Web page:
Major national model codes
This building is on a college campus so there were no zoning requirements except for the overall height of the building. Because of this the stacks that are used for the fume hood exhausts are at the max height for this area.
The Building façade is a curtain wall system. All the glass was produced in Italy. There are shading devices for each floor that also add to the aesthetics as well as function of the building. All the glass for the end walls on the atrium, skylight, office building, and lab building are tinted glass. The egress stair towers have a different type of glass. The end walls on the office and lab buildings are a granite stone. On the office side every room has a sliding door the height of the room with a screen for when the door opens. Because of safety and code requirements there is also a railing on the exterior covering the opening so no one falls out. All the penthouses have louvers that were produced in Mexico. These were chosen for their overall look as long with being function with the mechanical systems.
Rendering by Hopkins Architects
The Roof of this building is a Tremco built up roof. It is comprised of metal decking, then dense deck, then insulation with roofing plies on top of that. It is then topped off with a white stone.
The university that owns this building has its own sustainable requirements for all the buildings on campus. Because of this, a lot of green aspects are incorporated in this building. The major one that can be seen when looking at the building is the PV trays on the roof. However these were done as more of an aesthetic feature and really do not produce too much energy. There is also a grey-water system that collects water and uses it to flush the toilets. All the lights and rooms have occupancy sensors which help reduce energy consumption. Because the building has a lot of glass it allows for a lot of natural lighting. The bad part about all of the glass though is it affects the mechanical system, which is why the windows were tinted and shading devices were incorporated on the façade. To also help with the mechanical system the AHU have a heat recovery system and vav boxes.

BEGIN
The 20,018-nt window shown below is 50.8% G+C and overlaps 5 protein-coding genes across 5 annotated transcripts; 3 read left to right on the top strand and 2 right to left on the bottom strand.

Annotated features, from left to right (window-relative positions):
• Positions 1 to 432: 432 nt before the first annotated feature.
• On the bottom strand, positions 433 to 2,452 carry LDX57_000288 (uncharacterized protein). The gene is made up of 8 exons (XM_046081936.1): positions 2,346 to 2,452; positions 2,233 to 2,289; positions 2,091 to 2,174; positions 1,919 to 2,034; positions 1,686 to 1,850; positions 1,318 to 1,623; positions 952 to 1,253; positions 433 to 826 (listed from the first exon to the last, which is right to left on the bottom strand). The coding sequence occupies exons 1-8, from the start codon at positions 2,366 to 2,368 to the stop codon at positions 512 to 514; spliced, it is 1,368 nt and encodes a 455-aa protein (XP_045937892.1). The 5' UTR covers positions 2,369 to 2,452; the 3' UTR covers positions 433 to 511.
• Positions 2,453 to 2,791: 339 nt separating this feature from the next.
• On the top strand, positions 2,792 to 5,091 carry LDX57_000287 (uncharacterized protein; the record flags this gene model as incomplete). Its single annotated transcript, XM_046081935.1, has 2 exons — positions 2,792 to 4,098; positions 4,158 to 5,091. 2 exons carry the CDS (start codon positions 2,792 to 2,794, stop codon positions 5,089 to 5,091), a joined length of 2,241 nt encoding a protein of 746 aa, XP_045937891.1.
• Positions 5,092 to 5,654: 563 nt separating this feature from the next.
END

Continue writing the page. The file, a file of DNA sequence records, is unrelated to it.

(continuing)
Picture of PV trays taken by Michael Gallagher
Building Stat 2
The building has structural steel framing. The entire atrium is framed with structural steel. The Lab building is broken up into 4 different steel framing systems separated by three concrete cores that act as shear walls. The office building is split up into three different steel framing systems and each framing system contains a concrete core that acts as a shear wall. All the steel has composite metal decking with 4000psi concrete topping. In the Office building the beams and girders are both wide flanges with a depth of 27”. The beams along the curtain walls on the office side are wide flanges with a depth of 21”. The beams and girders in the Lab building are all 24” depth wide flanges. Just like the Office building the beams along the curtain wall are 21” depth wide flanges. All the connections with the columns are moment connections.